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Tag: Bloggers

The Winner’s Crime: An Interview with Marie Rutkoski

by Melissa
Author Q & A + YA Fiction / March 03, 2015

Today’s the day! To celebrate the release of The Winner’s Crime—the second book in Marie Rutkoski’s The Winner’s Trilogy—the fabulous Jenn from Lost in a Great Book has shared her interview with the lovely Marie Rutkoski. Read on for fun secrets behind The Winner’s Curse and The Winner’s Crime. (Caution! There are spoilers for The Winner's Curse, and possible vague spoilers for The Winner's Crime. You've been warned!)

In January I had the distinct pleasure of chatting via Skype with the ever-charming Marie Rutkoski, author of The Winner’s Curse and The Winner’s Crime books. After we had both settled in with our respective cups of tea (Marie’s was an intriguing blue tea from Mariage Frères that I have since attempted to order online), we focused our discussion on all things Kestrel and Arin. Be warned: there are definitely spoilers for book one in this discussion, although I’ve tried to edit out the spoilers for book two.

J: So, I’ve finished book two, and I just have to ask … Are you trying to kill us with this book? I’ll bet you wrote that last chapter with an evil laugh!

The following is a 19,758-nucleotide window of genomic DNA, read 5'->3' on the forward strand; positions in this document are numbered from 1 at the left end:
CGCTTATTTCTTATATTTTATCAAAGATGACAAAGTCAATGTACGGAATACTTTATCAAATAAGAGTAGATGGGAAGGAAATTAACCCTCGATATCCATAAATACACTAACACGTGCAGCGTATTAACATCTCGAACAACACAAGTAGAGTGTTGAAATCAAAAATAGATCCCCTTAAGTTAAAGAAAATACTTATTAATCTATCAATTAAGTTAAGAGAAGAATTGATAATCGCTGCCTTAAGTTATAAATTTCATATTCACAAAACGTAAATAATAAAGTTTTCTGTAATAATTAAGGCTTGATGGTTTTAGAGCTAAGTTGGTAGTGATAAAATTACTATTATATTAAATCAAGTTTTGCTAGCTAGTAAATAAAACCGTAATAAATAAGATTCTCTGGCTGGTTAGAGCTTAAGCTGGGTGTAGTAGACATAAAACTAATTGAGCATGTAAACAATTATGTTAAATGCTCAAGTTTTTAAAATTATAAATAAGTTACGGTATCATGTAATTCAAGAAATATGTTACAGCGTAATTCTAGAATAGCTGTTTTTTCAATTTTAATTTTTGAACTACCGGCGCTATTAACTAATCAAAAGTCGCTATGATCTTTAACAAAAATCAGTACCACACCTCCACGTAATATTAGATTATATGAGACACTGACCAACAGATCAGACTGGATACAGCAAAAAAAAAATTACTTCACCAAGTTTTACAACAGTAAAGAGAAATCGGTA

M: Ha! I mean… Okay, is this going to be public?

J: It will, but I will edit for book two spoilers, don’t you worry!

M: Oh good, that makes things easier. Well, after I wrote the first book, and I ended it the way that I did, which felt like a true ending to me, it felt like the characters were true to who they are and how I had made them into, and this is what would happen to them. After I wrote that, however, I wondered what might happen to them and how the story would continue. One of the things I felt pretty strongly about was that the tension between Kestrel and her father, for example, could break things eventually, just because they are both so similar, but their goals are so extremely different. I knew that they loved each other but …

J: They really don’t know how to love each other, really.

M: Yes, that’s it. It’s very true.

J: There are events in this book that broke my heart, especially between Kestrel and her father.